About North Richmond Community Health
Acknowledgement of Country
North Richmond Community Health (Wulempuri-Kertheba) acknowledges the Wurundjeri people, the owners of the land on which we work. We respect the land in honour of the Wurundjeri Ancestors, who have owned this land for many thousands of years. We pay our respects to Wurundjeri Ancestors, Elders and people past and present. We also acknowledge the impact of colonisation on all Aboriginal and Torres Strait Islander people.
A group of progressive doctors approached the estate’s community-led Tenants Union in the early 1970s, and together they came up with the idea of a health centre that didn’t just provide vital medical services, but also fostered and supported the community.
We work with everybody in this community and try to deliver services that work for all people regardless of their background.
We’re experts in working effectively with migrant and refugee clients. We share this knowledge with other organisations through our program The Centre, for Culture Ethnicity and Health (CEH). CEH helps Victorian organisations deliver and improve their services so they are easy to access and provide fair treatment to migrant and refugee clients.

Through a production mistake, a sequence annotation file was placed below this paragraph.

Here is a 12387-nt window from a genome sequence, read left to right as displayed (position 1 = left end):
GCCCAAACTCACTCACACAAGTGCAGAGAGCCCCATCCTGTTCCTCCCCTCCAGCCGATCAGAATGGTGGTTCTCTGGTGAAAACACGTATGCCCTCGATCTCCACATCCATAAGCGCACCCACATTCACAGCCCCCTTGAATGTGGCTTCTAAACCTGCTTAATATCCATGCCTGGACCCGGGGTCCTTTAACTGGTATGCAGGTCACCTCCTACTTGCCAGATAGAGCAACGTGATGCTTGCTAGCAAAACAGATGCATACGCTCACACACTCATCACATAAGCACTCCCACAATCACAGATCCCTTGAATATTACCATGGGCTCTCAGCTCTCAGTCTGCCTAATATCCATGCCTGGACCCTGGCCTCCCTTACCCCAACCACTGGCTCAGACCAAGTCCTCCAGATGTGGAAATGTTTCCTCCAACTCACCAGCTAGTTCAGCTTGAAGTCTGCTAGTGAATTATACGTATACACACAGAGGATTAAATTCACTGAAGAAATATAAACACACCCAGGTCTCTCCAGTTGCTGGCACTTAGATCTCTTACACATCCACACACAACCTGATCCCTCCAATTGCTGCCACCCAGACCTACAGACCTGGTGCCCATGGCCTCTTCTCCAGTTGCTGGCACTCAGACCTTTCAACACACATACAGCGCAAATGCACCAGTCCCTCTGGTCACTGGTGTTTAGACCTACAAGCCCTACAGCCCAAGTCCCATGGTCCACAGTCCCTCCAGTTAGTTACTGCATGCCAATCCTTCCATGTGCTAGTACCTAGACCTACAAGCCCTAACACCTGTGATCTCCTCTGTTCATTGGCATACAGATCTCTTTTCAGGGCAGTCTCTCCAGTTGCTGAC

North Richmond Community Health’s current building opened in late 2012. At that time, North Richmond Community Health was given the honour of an Aboriginal name by Wurundjeri Senior Elder Doreen Garvey-Wandin: Wulempuri-Kertheba, which translates from Woi wurrung as ‘staying healthy together’ in the Woi Wurrung language.
North Richmond Community Health has a long history, with many relationships in the community going back 46 years. We look forward to many more years of learning, working and building healthier communities.
To find out more about our continuing story, take a look at the services we offer.
Build healthier communities by making healthcare more accessible and culturally relevant.
Healthcare that builds community.
Innovation, embracing diversity, equity of access, organisational learning, respect for others, openness, connectedness with our community.
Click on the question marks to view the details of each value.
Our Contractors, Students and Volunteers
Our External Stakeholders
CONNECTEDNESS WITH OUR COMMUNITY
- understand how community, social connections and support affect people’s overall health and wellbeing
- our success is driven by our ability to build relationships, break silos and connect across teams, functions and our community
- our whole is greater than the sum of our parts
- value team and community, as much as individuals
- how we get things done is as important as what we achieve – the means are greater than the end.
- embrace change and be open to doing things differently
- embrace new technology and look for efficiencies with resources
- have a continuous improvement mindset, exploring opportunities to improve ways of working
- strive to meet new and emerging client and/or community demands or needs
- act with integrity and honesty, be transparent in your dealings, choose words and actions that are sincere and not misleading
- share ideas freely, communicate clearly and with positive intent